Buzz Aldrin jumping down to the LM footpad to become the second human on the Moon

Space Mission
Apollo 11, 16-24 July 1969

Neil Armstrong

Photo Description
Vintage chromogenic print on fiber-based Kodak paper. 8 h × 10 w in (20 × 25 cm); ‘A Kodak Paper’ watermarks to verso. [NASA image AS11-40-5868]

Leaving the ninth step of the ladder, an eager Aldrin jumps down to the Moon 19 minutes after Armstrong. On his back rides a Portable Life Support System (PLSS) with oxygen for breathing, water for cooling, an electric power supply, and radio equipment.
On Earth his weight, including the spacesuit and mechanism-filled portable life-support system, would have totaled 360 lbs., but here the gross came only to a bouncy 60 lbs. (NASA SP-350, pg. 11.4).

“We opened the hatch and Neil, with me as his navigator, began backing out of the tiny opening. It seemed like a small eternity before I heard Neil say, ‘That’s one small step for man…one giant leap for mankind.’ In less than fifteen minutes I was backing awkwardly out of the hatch and onto the surface to join Neil, who, in the tradition of all tourists, had his camera ready to photograph my arrival.”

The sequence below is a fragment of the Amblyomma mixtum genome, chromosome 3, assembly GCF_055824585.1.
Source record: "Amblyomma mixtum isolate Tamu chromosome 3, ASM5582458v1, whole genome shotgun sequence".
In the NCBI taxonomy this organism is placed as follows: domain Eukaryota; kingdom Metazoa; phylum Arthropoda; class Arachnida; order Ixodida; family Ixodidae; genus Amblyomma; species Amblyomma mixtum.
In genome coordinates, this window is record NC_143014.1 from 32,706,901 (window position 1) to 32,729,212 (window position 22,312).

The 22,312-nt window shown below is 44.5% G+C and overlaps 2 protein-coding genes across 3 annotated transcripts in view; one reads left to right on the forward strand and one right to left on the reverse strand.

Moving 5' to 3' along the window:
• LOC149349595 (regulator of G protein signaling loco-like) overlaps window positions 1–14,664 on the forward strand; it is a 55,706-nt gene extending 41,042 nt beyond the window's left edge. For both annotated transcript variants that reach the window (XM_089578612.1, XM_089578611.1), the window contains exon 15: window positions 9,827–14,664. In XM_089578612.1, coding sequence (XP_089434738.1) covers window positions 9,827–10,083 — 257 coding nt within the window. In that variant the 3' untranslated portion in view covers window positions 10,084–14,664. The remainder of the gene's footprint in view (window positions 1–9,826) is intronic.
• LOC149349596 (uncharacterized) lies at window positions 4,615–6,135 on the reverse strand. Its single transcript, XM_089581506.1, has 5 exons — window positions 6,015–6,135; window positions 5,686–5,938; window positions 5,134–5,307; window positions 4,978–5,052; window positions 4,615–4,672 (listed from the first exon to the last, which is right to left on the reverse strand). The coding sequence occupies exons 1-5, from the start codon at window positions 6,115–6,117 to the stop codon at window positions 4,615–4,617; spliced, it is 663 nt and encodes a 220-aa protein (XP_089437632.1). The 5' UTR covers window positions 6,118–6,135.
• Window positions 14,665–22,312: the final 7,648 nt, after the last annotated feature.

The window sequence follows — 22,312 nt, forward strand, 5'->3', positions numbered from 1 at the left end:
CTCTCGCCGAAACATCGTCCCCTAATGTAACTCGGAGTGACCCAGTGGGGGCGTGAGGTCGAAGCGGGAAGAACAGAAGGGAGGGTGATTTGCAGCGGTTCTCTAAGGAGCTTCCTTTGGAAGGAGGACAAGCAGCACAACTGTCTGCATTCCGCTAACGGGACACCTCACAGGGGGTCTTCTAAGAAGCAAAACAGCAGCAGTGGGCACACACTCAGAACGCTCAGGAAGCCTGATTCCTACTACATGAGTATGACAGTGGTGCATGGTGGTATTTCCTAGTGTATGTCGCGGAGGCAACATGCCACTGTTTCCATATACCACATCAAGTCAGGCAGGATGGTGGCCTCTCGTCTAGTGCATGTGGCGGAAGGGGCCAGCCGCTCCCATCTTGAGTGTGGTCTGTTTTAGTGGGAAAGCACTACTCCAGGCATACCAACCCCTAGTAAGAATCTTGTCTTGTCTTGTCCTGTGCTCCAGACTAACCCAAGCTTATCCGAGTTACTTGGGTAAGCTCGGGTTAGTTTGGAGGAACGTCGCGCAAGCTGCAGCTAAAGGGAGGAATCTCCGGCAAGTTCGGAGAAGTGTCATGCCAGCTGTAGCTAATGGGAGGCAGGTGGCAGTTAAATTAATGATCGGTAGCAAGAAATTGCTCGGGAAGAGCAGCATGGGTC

—Buzz Aldrin (NASA SP-350, pg. 215)

From the mission transcript (photograph taken at T+109:42:42 after launch):
109:41:28 Aldrin: Okay. Now I want to back up and partially close the hatch. (Long Pause) Making sure not to lock it on my way out.
109:41:53 Armstrong: (Laughs) A particularly good thought.
109:41:56 Aldrin: That’s our home for the next couple of hours and we want to take good care of it. (Pause) Okay. I’m on the top step and I can look down over the RCU (Remote Control Unit) and (garbled) landing gear pads. It’s a very simple matter to hop down from one step to the next.
109:42:18 Armstrong: Yes. I found I could be very comfortable, and walking is also very comfortable.
109:42:28 Armstrong: You’ve got three more steps and then a long one.
109:42:42 Aldrin: Okay. I’m going to leave that one foot up there and both hands down to about the fourth rung up.